Daily Nugget of Gold 687
Walking Barefoot on Hot Coals
At an event recently success coach Tony Robbins ran, something like 21 people were burned when they attempted to walk barefoot across hot coals. To be fair, Robbins has held this demonstration again and again for many years and the object is to show how the proper state of mind may prevent you from being harmed, and to prove you have enough will power to overcome even something which seems like a perfectly rational fear. Robbins has probably had tens or hundreds of thousands of people do this without harm, but the fact remains a small amount of people do indeed suffer burns when they try it. We would suggest that it isn’t necessary to go such extremes to prove something positive to yourself as far as state management is concerned.
State management is an admirable goal, in any case. Most of us live our lives in an ordinary way, which is to say when someone does something that we perceive as harmful or even potentially harmful to us, we react by changing our emotional state in response. We get angry, annoyed, frustrated, or hurt when other people do these things. Do we really need to walk on hot coals to prove we can manage our state of mind? No! We can start right now with the mundane, ordinary events that happen in our lives and work from there. True, there is no special showmanship needed for this, and it wouldn’t usually be an overtly observable event as walking away from a hot bed of coals with our feet unscathed, but who are we trying to prove this to, others or ourselves? Besides, if you work on the ordinary events in your life instead of walking on hot coals, you can pocket the hundreds or thousands of dollars in fees they charge for the privilege of doing so, ha ha!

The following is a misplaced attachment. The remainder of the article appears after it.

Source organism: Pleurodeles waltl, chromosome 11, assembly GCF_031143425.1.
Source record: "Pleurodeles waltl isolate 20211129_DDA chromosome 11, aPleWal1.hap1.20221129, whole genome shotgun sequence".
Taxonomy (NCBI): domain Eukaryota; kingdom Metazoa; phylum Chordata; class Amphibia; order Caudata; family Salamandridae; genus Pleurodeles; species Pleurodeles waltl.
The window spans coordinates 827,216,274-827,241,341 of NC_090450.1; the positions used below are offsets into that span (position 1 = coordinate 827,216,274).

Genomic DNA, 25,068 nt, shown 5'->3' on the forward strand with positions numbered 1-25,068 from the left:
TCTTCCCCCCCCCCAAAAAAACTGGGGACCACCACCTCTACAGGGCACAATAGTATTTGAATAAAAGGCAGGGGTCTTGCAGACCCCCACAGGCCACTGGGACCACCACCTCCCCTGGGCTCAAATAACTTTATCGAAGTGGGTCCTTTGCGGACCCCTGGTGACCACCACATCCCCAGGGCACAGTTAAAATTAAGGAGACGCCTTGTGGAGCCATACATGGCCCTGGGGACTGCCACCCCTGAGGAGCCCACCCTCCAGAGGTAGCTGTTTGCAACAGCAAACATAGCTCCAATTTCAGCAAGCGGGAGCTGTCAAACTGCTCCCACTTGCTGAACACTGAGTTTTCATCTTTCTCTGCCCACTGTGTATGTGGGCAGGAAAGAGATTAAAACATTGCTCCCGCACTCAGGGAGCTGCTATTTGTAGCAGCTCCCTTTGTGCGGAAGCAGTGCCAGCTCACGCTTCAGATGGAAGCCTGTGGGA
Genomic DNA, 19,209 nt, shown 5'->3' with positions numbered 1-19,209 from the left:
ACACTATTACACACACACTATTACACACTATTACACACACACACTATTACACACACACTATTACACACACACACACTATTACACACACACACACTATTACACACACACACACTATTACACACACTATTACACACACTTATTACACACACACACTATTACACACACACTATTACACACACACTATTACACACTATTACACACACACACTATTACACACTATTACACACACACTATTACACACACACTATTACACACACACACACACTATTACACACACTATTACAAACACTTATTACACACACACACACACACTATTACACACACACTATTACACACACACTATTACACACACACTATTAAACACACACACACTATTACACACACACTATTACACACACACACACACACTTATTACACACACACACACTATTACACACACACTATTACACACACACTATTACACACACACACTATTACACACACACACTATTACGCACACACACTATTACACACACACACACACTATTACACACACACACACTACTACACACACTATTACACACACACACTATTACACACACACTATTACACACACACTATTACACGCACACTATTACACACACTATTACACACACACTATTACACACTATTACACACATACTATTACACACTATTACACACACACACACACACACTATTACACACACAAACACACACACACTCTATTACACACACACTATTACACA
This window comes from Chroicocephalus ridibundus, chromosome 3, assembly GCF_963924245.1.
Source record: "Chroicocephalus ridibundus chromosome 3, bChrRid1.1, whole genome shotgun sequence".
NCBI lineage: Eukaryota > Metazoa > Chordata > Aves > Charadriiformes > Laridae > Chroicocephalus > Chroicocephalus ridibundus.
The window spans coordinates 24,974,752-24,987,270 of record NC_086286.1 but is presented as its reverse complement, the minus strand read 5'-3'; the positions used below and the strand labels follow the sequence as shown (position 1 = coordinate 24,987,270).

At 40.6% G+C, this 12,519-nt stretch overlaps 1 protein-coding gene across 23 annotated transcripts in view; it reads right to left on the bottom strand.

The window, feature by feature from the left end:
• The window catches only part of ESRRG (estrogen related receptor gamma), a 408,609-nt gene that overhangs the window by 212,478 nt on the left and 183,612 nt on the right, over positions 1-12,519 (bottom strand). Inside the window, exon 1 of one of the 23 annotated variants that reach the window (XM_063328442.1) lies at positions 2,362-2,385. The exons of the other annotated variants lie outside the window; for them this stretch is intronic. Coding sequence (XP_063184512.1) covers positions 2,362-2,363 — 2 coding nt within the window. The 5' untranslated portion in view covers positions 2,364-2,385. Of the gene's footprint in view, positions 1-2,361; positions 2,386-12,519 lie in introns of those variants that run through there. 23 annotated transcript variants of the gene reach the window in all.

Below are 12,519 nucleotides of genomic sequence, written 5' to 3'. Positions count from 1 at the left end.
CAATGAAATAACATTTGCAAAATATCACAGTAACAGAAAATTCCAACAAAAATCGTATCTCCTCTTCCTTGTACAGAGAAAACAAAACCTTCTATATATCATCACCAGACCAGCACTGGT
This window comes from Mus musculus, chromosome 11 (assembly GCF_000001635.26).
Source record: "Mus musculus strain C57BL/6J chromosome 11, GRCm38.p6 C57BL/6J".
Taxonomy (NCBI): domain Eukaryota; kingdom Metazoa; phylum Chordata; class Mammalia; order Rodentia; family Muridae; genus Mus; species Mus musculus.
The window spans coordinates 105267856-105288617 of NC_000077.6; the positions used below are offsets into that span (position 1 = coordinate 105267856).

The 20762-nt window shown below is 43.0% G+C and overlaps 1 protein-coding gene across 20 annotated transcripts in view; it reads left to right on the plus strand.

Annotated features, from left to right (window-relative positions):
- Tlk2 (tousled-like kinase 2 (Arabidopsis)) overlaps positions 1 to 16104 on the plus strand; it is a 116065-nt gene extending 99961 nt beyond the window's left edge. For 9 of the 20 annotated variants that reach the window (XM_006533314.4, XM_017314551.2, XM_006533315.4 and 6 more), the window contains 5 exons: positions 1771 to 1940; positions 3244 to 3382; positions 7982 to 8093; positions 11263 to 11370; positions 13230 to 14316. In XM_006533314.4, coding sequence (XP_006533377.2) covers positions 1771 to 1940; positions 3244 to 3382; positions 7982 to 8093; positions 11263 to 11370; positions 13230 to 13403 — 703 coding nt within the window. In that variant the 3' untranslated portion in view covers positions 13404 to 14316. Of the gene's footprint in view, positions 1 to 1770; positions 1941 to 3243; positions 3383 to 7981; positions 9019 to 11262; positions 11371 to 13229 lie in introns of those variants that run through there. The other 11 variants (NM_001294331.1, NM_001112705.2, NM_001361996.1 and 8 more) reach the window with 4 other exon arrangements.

Feedback is a necessity in both instances. The feedback from failing to walk across the hot coals without injury is fairly easy to see. If you’re burned, it didn’t go so well. The feedback we need for challenging ourselves to manage our state is in our gut and in our dwelling on a negative event over and over again. If we’ve learned to effectively manage our state, we can be back to feeling completely good again very shortly. We don’t keep running the event over and over again in our minds when we have come to terms with it, settled it, and moved on. We’re not recommending suppressing events, either- we want to free ourselves of the negative state of mind completely by dealing with it in an appropriate manner.
Both ways of demonstrating state management take courage. The payoff with the fire walking experience is in an enhanced understanding that we can overcome our fears and prove we have incredible ability within ourselves to face the challenges and overcome them. The payoff in learning how to resolve bad vibes or bad feelings we get when someone intentionally or unintentionally does us harm is just as great. The satisfaction we feel as we get better and better at this is incredible, too. Tony Robbins remains one of our favorite mentors for a lot of reasons, but we don’t personally feel the need to do something extreme in order to prove to ourselves that we’ve grown. Getting our own negative emotional responses under control to those everyday occurrences seems to be every bit as rewarding to us as avoiding physical injury doing something most people would regard as foolish. Maybe even more so.
Question of the Day to Ask Ourselves
“How can I get better at coming back to a positive state of mind after a negative event much sooner?”
Copyright 2012 Kevin Littleton, all rights reserved.